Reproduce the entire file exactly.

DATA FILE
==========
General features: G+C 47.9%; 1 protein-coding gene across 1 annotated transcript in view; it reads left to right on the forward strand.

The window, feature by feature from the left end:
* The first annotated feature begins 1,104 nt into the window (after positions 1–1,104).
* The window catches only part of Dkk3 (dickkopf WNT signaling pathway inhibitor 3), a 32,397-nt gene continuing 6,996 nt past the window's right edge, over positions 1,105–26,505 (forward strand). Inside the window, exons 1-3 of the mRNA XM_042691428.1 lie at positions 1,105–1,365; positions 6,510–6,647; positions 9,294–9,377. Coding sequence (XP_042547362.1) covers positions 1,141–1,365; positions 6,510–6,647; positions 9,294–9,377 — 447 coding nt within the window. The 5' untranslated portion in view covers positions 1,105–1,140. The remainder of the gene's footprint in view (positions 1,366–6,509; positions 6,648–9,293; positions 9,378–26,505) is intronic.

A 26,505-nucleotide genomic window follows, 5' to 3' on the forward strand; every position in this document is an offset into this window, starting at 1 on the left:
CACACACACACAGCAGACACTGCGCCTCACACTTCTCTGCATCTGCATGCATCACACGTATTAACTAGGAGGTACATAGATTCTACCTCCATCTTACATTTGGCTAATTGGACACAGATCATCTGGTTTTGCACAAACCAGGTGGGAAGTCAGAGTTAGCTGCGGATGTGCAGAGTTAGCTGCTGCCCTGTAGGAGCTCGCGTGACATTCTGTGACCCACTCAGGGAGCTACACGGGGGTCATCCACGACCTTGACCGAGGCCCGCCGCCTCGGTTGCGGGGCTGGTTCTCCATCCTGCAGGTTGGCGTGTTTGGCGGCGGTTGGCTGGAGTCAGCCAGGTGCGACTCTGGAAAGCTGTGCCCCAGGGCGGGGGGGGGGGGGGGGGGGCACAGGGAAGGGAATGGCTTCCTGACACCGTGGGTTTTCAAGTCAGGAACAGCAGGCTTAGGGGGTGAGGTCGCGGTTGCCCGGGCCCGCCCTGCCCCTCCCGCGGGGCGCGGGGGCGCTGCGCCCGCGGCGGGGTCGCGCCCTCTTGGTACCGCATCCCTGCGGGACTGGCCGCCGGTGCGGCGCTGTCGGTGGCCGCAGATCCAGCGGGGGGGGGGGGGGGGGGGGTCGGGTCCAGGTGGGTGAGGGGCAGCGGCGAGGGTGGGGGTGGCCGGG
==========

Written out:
General features: G+C 47.9%; 1 protein-coding gene across 1 annotated transcript in view; it reads left to right on the forward strand.

The window, feature by feature from the left end:
* The first annotated feature begins 1,104 nt into the window (after positions 1–1,104).
* The window catches only part of Dkk3 (dickkopf WNT signaling pathway inhibitor 3), a 32,397-nt gene continuing 6,996 nt past the window's right edge, over positions 1,105–26,505 (forward strand). Inside the window, exons 1-3 of the mRNA XM_042691428.1 lie at positions 1,105–1,365; positions 6,510–6,647; positions 9,294–9,377. Coding sequence (XP_042547362.1) covers positions 1,141–1,365; positions 6,510–6,647; positions 9,294–9,377 — 447 coding nt within the window. The 5' untranslated portion in view covers positions 1,105–1,140. The remainder of the gene's footprint in view (positions 1,366–6,509; positions 6,648–9,293; positions 9,378–26,505) is intronic.

A 26,505-nucleotide genomic window follows, 5' to 3' on the forward strand; every position in this document is an offset into this window, starting at 1 on the left:
CACACACACACAGCAGACACTGCGCCTCACACTTCTCTGCATCTGCATGCATCACACGTATTAACTAGGAGGTACATAGATTCTACCTCCATCTTACATTTGGCTAATTGGACACAGATCATCTGGTTTTGCACAAACCAGGTGGGAAGTCAGAGTTAGCTGCGGATGTGCAGAGTTAGCTGCTGCCCTGTAGGAGCTCGCGTGACATTCTGTGACCCACTCAGGGAGCTACACGGGGGTCATCCACGACCTTGACCGAGGCCCGCCGCCTCGGTTGCGGGGCTGGTTCTCCATCCTGCAGGTTGGCGTGTTTGGCGGCGGTTGGCTGGAGTCAGCCAGGTGCGACTCTGGAAAGCTGTGCCCCAGGGCGGGGGGGGGGGGGGGGGGGCACAGGGAAGGGAATGGCTTCCTGACACCGTGGGTTTTCAAGTCAGGAACAGCAGGCTTAGGGGGTGAGGTCGCGGTTGCCCGGGCCCGCCCTGCCCCTCCCGCGGGGCGCGGGGGCGCTGCGCCCGCGGCGGGGTCGCGCCCTCTTGGTACCGCATCCCTGCGGGACTGGCCGCCGGTGCGGCGCTGTCGGTGGCCGCAGATCCAGCGGGGGGGGGGGGGGGGGGGGTCGGGTCCAGGTGGGTGAGGGGCAGCGGCGAGGGTGGGGGTGGCCGGG